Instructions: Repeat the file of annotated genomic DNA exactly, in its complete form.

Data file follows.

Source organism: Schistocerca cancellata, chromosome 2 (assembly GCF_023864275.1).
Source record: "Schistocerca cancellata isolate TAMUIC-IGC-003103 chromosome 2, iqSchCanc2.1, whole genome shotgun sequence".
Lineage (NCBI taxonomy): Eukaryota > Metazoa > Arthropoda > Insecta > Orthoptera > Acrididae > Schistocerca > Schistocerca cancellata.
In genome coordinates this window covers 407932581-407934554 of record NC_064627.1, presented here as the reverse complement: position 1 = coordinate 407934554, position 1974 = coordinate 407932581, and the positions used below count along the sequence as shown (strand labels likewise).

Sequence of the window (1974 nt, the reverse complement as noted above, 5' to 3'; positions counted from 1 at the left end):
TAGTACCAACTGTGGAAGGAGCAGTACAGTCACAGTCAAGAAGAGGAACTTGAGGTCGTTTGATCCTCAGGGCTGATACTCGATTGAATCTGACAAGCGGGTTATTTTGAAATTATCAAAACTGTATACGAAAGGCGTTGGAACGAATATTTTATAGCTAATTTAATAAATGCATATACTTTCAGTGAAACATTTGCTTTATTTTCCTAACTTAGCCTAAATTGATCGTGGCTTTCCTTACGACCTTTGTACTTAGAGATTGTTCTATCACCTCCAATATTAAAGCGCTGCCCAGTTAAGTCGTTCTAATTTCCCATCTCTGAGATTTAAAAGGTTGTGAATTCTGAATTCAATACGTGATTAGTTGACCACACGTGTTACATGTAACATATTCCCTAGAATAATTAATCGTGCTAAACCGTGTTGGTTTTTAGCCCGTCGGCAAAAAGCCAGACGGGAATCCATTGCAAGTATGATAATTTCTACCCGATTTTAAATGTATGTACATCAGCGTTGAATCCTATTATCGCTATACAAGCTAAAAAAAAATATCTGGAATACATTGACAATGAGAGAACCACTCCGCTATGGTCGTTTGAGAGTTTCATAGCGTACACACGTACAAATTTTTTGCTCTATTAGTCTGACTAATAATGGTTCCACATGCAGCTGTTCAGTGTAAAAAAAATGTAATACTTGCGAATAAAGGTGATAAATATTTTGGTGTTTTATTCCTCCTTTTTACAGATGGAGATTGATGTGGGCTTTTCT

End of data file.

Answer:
Source organism: Schistocerca cancellata, chromosome 2 (assembly GCF_023864275.1).
Source record: "Schistocerca cancellata isolate TAMUIC-IGC-003103 chromosome 2, iqSchCanc2.1, whole genome shotgun sequence".
Lineage (NCBI taxonomy): Eukaryota > Metazoa > Arthropoda > Insecta > Orthoptera > Acrididae > Schistocerca > Schistocerca cancellata.
In genome coordinates this window covers 407932581-407934554 of record NC_064627.1, presented here as the reverse complement: position 1 = coordinate 407934554, position 1974 = coordinate 407932581, and the positions used below count along the sequence as shown (strand labels likewise).

Sequence of the window (1974 nt, the reverse complement as noted above, 5' to 3'; positions counted from 1 at the left end):
TAGTACCAACTGTGGAAGGAGCAGTACAGTCACAGTCAAGAAGAGGAACTTGAGGTCGTTTGATCCTCAGGGCTGATACTCGATTGAATCTGACAAGCGGGTTATTTTGAAATTATCAAAACTGTATACGAAAGGCGTTGGAACGAATATTTTATAGCTAATTTAATAAATGCATATACTTTCAGTGAAACATTTGCTTTATTTTCCTAACTTAGCCTAAATTGATCGTGGCTTTCCTTACGACCTTTGTACTTAGAGATTGTTCTATCACCTCCAATATTAAAGCGCTGCCCAGTTAAGTCGTTCTAATTTCCCATCTCTGAGATTTAAAAGGTTGTGAATTCTGAATTCAATACGTGATTAGTTGACCACACGTGTTACATGTAACATATTCCCTAGAATAATTAATCGTGCTAAACCGTGTTGGTTTTTAGCCCGTCGGCAAAAAGCCAGACGGGAATCCATTGCAAGTATGATAATTTCTACCCGATTTTAAATGTATGTACATCAGCGTTGAATCCTATTATCGCTATACAAGCTAAAAAAAAATATCTGGAATACATTGACAATGAGAGAACCACTCCGCTATGGTCGTTTGAGAGTTTCATAGCGTACACACGTACAAATTTTTTGCTCTATTAGTCTGACTAATAATGGTTCCACATGCAGCTGTTCAGTGTAAAAAAAATGTAATACTTGCGAATAAAGGTGATAAATATTTTGGTGTTTTATTCCTCCTTTTTACAGATGGAGATTGATGTGGGCTTTTCT